with a few variations, Drake’s Deception moves effortlessly from

high-tension platforming to fraught gun battle to brain-stretching

puzzles to fisticuffs and chase sequences, each element never

standing out as separate, but all part of one gloriously cohesive

whole. Like the Call of Duty-style orchestrated shooter, it’s

effectively a one-track thrill ride, but one that works on a much

broader emotional level than Infinity Ward’s run and gun shooters

ever could.



More from TrustedReviews

Atari is now in the speaker business… and the hat business

Thinner Moto Z2 Force could come with a huge trade-off

HyperLoop One

Elon Musk’s Hyperloop gathering pace as NY-DC link gets ‘OK’

N64oid

Is this proof an N64 Classic will follow the SNES?

Agents of Mayhem preview

cats 17

Why you’ll want to download this OnePlus 5 update today

Golf rory

British Open Golf Live Stream: How to watch online for free

Call of Duty: Infinite Warfare for Xbox One down to under £9

Samsung Gear S3 finally gets Samsung Pay support in UK

Welcome to the all new Trusted Reviews

Netgear Arlo

Netgear Arlo Pro

Cat Amazon

Are you kitten me? Pet translation devices tipped for future smart homes

fire emblem warriors

Fire Emblem Warriors

pokken

Pokkén Tournament DX

TP-Link Smart Wi-Fi LED Bulb 5

TP-Link Smart Wi-Fi LED Bulb

Samsung Pay

Samsung Pay now lets you use your PayPal funds at the checkout

assassins creed origins

Ubisoft teases new games for Nintendo Switch, coming ‘quite soon’

amazon echo

Ask Vodafone: Mobile network’s first Amazon Alexa voice skill is revealed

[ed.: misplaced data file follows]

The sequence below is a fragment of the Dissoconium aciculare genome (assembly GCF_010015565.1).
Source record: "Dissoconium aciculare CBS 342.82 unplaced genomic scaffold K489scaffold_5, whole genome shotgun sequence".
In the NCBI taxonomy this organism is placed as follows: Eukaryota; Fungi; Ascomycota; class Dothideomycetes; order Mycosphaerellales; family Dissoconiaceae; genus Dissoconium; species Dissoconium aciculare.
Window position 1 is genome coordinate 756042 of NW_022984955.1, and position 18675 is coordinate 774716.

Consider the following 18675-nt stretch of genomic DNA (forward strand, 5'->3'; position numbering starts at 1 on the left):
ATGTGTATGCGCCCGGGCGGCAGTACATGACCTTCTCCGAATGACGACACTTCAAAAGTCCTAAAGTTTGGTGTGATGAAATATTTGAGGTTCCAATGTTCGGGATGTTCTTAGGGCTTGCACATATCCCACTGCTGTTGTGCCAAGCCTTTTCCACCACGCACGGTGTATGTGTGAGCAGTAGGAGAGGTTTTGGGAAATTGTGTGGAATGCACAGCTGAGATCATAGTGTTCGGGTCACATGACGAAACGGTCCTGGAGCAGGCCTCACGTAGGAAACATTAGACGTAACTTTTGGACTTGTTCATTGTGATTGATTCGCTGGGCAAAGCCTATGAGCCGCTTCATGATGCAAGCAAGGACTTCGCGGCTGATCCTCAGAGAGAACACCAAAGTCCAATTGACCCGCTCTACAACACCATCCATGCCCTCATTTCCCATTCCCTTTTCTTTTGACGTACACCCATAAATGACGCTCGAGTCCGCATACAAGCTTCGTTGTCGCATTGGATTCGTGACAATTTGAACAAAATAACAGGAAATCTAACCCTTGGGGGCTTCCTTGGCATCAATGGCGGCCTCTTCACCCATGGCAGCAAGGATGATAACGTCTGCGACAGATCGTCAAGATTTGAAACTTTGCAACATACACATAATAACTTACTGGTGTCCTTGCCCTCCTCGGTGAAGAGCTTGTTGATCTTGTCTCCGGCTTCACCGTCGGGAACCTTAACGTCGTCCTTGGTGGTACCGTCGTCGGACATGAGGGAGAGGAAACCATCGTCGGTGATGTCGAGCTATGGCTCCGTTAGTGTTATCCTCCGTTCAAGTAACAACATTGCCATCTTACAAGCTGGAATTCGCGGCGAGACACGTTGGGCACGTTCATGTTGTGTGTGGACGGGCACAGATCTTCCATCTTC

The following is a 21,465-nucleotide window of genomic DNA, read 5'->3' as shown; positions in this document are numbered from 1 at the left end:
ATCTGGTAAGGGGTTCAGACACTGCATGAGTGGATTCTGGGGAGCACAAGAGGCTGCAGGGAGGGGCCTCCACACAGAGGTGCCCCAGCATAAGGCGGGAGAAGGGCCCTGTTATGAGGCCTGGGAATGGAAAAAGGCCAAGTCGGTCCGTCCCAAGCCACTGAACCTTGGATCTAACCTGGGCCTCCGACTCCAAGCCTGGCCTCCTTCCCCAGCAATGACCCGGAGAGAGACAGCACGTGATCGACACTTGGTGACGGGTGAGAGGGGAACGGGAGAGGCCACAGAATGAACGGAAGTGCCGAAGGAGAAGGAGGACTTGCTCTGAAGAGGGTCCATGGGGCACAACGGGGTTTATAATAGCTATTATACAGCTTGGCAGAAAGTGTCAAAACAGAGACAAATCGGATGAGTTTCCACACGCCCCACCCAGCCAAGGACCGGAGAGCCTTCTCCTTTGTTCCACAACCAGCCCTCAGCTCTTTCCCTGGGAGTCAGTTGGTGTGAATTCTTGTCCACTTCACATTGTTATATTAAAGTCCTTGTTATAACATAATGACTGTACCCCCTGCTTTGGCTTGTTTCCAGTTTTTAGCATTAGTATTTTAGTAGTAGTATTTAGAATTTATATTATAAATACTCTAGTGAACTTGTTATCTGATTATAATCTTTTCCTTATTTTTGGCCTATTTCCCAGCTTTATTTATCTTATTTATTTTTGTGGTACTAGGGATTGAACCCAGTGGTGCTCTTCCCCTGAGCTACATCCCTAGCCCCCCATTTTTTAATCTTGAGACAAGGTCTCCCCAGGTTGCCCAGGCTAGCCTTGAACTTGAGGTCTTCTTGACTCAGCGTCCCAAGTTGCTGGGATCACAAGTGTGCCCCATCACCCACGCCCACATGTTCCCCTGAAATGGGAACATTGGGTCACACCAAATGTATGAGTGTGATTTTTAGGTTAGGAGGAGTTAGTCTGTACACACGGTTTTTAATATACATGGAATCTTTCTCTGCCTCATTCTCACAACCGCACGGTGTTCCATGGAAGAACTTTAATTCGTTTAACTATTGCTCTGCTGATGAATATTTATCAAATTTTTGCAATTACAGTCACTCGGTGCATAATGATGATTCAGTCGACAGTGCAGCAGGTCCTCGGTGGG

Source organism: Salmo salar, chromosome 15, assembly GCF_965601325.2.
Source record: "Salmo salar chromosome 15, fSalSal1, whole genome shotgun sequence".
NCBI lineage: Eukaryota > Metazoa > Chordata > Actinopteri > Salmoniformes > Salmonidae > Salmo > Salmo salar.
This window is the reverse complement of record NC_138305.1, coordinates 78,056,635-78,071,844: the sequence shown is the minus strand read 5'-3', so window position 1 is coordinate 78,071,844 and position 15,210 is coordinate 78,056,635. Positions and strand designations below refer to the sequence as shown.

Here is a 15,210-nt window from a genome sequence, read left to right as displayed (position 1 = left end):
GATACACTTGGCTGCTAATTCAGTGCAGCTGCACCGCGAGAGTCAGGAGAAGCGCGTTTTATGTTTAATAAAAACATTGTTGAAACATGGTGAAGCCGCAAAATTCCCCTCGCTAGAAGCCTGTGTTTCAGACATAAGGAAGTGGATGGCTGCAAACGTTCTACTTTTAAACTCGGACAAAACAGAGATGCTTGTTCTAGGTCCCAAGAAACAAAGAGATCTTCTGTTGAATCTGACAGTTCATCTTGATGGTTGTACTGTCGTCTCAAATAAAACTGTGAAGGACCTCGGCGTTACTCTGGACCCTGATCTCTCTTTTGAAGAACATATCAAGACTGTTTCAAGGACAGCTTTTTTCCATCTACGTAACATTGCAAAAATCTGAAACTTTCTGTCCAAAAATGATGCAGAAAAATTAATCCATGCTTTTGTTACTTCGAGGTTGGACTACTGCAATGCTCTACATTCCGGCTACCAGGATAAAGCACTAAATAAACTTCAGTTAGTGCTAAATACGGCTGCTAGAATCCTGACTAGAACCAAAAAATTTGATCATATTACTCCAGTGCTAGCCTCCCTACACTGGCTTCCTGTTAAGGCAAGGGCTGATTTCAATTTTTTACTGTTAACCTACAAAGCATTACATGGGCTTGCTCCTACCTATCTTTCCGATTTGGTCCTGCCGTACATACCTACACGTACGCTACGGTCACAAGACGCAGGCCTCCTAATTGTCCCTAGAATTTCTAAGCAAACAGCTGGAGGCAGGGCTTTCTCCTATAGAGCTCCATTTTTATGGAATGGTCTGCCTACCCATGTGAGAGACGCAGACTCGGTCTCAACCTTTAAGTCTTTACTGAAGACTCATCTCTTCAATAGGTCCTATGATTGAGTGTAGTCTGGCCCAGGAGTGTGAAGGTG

Google Feed

The Google app’s new personalised feed might just drag you off Facebook

z2play 9

Moto Z2 Play

Mira Prism

For just $99 you can bring AR to the iPhone 7

Samsung Galaxy S8

Samsung Galaxy S9 displays may be the same, save one major new feature

movie theatre

The Netflix Effect: ‘Binge-watching’ is coming to movie theatres

Porsche MIssion E

Porsche’s latest electric car chargers put Tesla to shame

EE logo

EE’s new 20GB SIM-free deal is the best value tariff you’ll see all summer

Int-Ball

These are the first images from the ISS – as captured by a zero-gravity drone

iMac 21.5-inch 4K (2017)

LG V30 case

LG V30 design ‘confirmed’ ahead of IFA 2017 launch

iPhone 7 vs iPhone SE

Waiting for the iPhone SE 2? Sadly, it could be a one-and-done

Google Glass Enterprise

Google Glass 2 has arrived, sort of

Denon AH-C621R

Denon AH-C621R

BBC Proms

Get ready to listen to the BBC Proms like never before

Fender Newport Monterey Bluetooth speakers

Fender’s new Bluetooth speakers look just like tiny guitar amps

Garmin Vivosmart 3

Garmin Vivosmart 3

airplane

Is the laptop travel ban dead? Electronics restrictions lifted by TSA but UK fails to follow suit

KitSound Immerse

KitSound Immerse Wireless Headphones

Emojis

It’s World Emoji Day and Apple is showing off all of its newcomers

Porn Block

Privacy fears as UK plans age verification for porn sites

WhatsApp

New WhatsApp feature could give Apple’s iMessage a run for its money

Essential Phone

Andy Rubin’s Essential phone coming to UK, likely as a network exclusive